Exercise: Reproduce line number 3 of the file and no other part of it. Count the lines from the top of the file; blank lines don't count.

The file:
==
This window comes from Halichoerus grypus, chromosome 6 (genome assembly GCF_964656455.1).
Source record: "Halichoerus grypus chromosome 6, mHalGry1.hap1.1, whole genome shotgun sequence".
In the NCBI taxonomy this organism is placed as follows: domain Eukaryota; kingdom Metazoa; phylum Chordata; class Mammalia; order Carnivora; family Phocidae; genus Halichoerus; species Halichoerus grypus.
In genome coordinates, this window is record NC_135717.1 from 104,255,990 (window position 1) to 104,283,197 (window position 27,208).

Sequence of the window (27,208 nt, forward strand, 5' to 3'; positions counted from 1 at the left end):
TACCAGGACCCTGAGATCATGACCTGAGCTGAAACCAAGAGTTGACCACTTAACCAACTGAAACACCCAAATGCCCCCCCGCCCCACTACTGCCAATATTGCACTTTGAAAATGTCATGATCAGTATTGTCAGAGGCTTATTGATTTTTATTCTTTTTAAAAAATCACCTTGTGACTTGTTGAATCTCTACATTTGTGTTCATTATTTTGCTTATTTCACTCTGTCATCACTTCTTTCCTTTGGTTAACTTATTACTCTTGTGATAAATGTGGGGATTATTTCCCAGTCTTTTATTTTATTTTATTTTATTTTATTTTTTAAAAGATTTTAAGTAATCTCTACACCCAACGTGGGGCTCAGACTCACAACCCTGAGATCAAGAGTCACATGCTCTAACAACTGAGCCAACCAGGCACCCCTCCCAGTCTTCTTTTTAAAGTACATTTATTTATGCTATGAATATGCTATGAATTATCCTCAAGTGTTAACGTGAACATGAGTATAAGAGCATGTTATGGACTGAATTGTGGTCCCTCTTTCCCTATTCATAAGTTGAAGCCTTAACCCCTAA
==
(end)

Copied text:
In the NCBI taxonomy this organism is placed as follows: domain Eukaryota; kingdom Metazoa; phylum Chordata; class Mammalia; order Carnivora; family Phocidae; genus Halichoerus; species Halichoerus grypus.